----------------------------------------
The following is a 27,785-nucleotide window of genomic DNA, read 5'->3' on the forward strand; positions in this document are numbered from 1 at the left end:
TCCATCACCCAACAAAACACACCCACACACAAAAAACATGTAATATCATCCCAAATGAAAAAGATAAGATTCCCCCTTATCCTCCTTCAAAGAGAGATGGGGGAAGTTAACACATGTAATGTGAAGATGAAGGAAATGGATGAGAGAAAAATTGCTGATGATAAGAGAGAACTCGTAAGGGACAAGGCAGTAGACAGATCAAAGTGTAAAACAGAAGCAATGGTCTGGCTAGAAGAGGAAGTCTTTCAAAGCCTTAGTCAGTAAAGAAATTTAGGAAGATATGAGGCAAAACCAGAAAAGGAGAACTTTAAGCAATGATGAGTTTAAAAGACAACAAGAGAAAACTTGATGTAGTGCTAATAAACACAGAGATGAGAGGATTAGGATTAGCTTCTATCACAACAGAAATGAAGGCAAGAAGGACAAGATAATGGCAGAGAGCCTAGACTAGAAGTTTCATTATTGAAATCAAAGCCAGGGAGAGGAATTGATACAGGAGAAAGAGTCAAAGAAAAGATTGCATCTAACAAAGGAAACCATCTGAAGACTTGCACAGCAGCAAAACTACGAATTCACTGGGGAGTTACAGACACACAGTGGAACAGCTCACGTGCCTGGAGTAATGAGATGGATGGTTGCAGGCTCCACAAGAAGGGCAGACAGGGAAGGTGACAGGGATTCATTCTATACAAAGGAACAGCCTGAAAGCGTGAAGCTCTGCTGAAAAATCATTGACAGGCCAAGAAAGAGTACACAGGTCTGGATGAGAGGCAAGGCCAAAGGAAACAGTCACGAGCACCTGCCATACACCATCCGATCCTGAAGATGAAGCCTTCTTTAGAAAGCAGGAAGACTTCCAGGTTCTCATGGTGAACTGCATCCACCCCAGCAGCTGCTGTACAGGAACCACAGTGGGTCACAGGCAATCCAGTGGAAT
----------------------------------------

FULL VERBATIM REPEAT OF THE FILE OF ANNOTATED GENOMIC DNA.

The following is a 27,785-nucleotide window of genomic DNA, read 5'->3' on the forward strand; positions in this document are numbered from 1 at the left end:
TCCATCACCCAACAAAACACACCCACACACAAAAAACATGTAATATCATCCCAAATGAAAAAGATAAGATTCCCCCTTATCCTCCTTCAAAGAGAGATGGGGGAAGTTAACACATGTAATGTGAAGATGAAGGAAATGGATGAGAGAAAAATTGCTGATGATAAGAGAGAACTCGTAAGGGACAAGGCAGTAGACAGATCAAAGTGTAAAACAGAAGCAATGGTCTGGCTAGAAGAGGAAGTCTTTCAAAGCCTTAGTCAGTAAAGAAATTTAGGAAGATATGAGGCAAAACCAGAAAAGGAGAACTTTAAGCAATGATGAGTTTAAAAGACAACAAGAGAAAACTTGATGTAGTGCTAATAAACACAGAGATGAGAGGATTAGGATTAGCTTCTATCACAACAGAAATGAAGGCAAGAAGGACAAGATAATGGCAGAGAGCCTAGACTAGAAGTTTCATTATTGAAATCAAAGCCAGGGAGAGGAATTGATACAGGAGAAAGAGTCAAAGAAAAGATTGCATCTAACAAAGGAAACCATCTGAAGACTTGCACAGCAGCAAAACTACGAATTCACTGGGGAGTTACAGACACACAGTGGAACAGCTCACGTGCCTGGAGTAATGAGATGGATGGTTGCAGGCTCCACAAGAAGGGCAGACAGGGAAGGTGACAGGGATTCATTCTATACAAAGGAACAGCCTGAAAGCGTGAAGCTCTGCTGAAAAATCATTGACAGGCCAAGAAAGAGTACACAGGTCTGGATGAGAGGCAAGGCCAAAGGAAACAGTCACGAGCACCTGCCATACACCATCCGATCCTGAAGATGAAGCCTTCTTTAGAAAGCAGGAAGACTTCCAGGTTCTCATGGTGAACTGCATCCACCCCAGCAGCTGCTGTACAGGAACCACAGTGGGTCACAGGCAATCCAGTGGAAT